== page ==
Halle Berry as Jinx.  There was so much hype over the casting of Halle Berry as Jinx, but her work here definitely proves that Academy Awards don’t mean everything.  She takes a badly scripted character (“You did her?” ) and makes things worse with an absolutely obnoxious performance.  I can’t even call it acting; it’s straight up attitude to the point of entitlement, and it grates the nerves to sit through.  And no, it wasn’t a case of looking at the script and calling it a joke; she wanted a spin off series centered on Jinx, to the point where she reportedly said she’d do it for free.  Fortunately, that never happened, because one round with her in this role is more than enough.  Easily one of the worst Bond girls ever.

R’s Lab.  As if the constant in-your-face references to past James Bond films wasn’t getting obnoxious enough, R’s Lab (or are we calling him Q now?) is the last straw.  Never mind the fun labs of old; this one’s a junk heap of old 007 gadgets that are truly made to look like discarded junk.  It’s insulting to see so rich a legacy treated like that.  And then, of course, there is the “Vanish” – the invisible Bond car behind which Mr. Cleese does a Silly Walk.  Yeah.  An invisible car.  There’s funny goofiness (see The Spy Who Loved Me) and there’s stupid; this is stupid.

That Song.  What was anyone thinking when this horrible theme song was green lit?  That’s not Bond music; it’s random club crap.  (“Sigmund Freud: analyze this”?  WTF?)  And the Madonna cameo during the film itself is just too much.  (It was almost worse; the idea to have her introduce 007 as “Bond, James Bond” was nixed at the last minute.)  At least David Arnold does his best to salvage things with a decent score, but that Madonna opening… ugh…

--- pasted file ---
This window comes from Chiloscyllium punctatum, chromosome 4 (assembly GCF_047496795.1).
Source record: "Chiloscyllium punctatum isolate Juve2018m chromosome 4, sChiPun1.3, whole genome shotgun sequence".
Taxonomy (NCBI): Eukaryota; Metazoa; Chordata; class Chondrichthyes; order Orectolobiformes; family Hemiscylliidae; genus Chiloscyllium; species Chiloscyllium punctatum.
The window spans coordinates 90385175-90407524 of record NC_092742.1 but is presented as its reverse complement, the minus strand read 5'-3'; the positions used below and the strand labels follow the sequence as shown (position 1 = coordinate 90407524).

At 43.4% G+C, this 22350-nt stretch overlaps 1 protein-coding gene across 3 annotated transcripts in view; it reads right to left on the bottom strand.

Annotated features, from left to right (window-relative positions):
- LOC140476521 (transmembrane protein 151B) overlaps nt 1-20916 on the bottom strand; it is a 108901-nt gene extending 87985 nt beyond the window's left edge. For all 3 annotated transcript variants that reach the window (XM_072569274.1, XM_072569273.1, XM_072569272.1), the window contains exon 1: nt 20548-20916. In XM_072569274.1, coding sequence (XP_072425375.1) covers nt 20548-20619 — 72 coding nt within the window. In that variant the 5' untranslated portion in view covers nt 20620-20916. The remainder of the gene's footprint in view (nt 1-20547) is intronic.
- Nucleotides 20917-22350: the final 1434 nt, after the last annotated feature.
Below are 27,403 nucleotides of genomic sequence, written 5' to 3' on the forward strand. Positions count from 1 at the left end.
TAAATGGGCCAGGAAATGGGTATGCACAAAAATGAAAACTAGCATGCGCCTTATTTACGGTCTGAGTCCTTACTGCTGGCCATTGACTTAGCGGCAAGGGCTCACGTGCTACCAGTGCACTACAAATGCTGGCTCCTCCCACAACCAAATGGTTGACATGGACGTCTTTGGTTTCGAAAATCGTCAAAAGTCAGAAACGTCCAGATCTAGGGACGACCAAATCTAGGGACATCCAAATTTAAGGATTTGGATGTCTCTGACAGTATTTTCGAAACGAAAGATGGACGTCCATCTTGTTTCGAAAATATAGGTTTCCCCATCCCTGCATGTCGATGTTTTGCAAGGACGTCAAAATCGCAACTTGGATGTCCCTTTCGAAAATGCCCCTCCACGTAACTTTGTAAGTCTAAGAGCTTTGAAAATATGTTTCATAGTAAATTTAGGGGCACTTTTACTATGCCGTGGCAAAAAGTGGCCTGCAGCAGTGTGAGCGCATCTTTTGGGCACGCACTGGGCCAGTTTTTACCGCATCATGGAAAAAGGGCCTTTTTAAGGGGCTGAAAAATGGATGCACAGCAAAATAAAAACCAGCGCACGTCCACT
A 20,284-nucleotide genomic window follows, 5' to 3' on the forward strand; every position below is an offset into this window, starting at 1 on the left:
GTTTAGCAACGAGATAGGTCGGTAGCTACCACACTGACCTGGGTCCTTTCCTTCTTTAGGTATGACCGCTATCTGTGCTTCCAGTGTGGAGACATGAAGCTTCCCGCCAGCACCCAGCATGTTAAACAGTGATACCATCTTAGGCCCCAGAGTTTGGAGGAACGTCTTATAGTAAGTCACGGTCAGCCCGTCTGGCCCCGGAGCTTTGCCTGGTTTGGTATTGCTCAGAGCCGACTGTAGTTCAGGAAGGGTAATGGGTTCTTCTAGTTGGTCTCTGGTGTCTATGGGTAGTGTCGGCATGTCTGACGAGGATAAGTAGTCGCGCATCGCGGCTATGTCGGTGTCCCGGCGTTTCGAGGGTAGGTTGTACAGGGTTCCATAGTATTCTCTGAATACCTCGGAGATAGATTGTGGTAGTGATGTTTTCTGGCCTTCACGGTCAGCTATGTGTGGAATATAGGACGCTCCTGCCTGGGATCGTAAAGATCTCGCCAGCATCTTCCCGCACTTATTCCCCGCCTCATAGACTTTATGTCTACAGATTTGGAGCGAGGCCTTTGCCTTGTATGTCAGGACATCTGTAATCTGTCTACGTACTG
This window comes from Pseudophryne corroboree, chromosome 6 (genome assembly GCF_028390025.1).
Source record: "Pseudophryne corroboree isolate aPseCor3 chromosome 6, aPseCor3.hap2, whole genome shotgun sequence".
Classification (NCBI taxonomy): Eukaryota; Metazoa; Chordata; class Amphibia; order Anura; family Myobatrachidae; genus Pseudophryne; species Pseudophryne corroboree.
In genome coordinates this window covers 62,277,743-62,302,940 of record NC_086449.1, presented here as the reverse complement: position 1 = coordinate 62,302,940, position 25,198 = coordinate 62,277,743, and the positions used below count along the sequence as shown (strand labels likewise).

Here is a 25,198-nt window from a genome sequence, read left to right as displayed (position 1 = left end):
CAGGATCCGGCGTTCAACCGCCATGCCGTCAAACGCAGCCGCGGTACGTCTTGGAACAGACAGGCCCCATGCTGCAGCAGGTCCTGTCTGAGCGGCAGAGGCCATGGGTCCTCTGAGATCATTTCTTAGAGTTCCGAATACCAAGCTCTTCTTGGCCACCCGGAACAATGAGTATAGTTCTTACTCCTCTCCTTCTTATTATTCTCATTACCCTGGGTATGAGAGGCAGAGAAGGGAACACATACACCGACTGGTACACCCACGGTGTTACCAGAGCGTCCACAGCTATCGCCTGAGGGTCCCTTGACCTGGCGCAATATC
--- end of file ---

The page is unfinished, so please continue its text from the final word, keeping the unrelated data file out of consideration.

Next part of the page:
I’m Melting.  The Ice Palace, like the Palace de Las Dunas from Quantum of Solace, is one of those things that probably looked like a great idea on paper, but which is a disaster on film.  Never mind that such a thing can’t actually exist in Iceland (it’s too warm there); it’s just so cheesily done, especially during the indoor car chase sequence, that any possibilities of fun are tossed right out the window.  And hey, let’s not forget the aforementioned “DNA Exchange Clinic”… oh, wait, maybe we should…  Come to think of it, there’s a lot about Die Another Day that I’d rather forget…

And the final insult?  Despite being acknowledged by nearly everyone I’ve ever heard from – including its very few apologists – as a coffin nail from which the James Bond franchise as it had been since 1962 could never recover, Die Another Day was a massive financial success.  Just goes to show that box office doesn’t mean everything, folks.

Fortunately, Eon Productions looked past the cash and saw the same writing on the wall that most other people did, and realized the fatal blow that they had dealt to their beloved franchise.  Knowing better than to beat a dead horse, they did the only reasonable thing: quit while they were behind, and took the opportunity to hit the reboot switch with the very next movie.  It would, indeed, be the greatest turnaround in Hollywood history.

Guess 007 gets to die another day after all.  But damn, that was close.

Bottom line, Die Another Day is an absolute abomination, and easily stands as the worst film in the entire James Bond franchise.  Its one saving grace?  For 007 fans, it can be the catalyst for one hell of a drinking game.  (You’re going to want to have booze on hand anyway, so why not?)

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- Reviewed by Ziggy Berkeley, January, 2014

You can email Ziggy at ziggy@cinemaontherocks.com. You can also find us on Facebook.


- copyright 2000-2016, Ziggy Berkeley and Cinema on the Rocks, all rights reserved.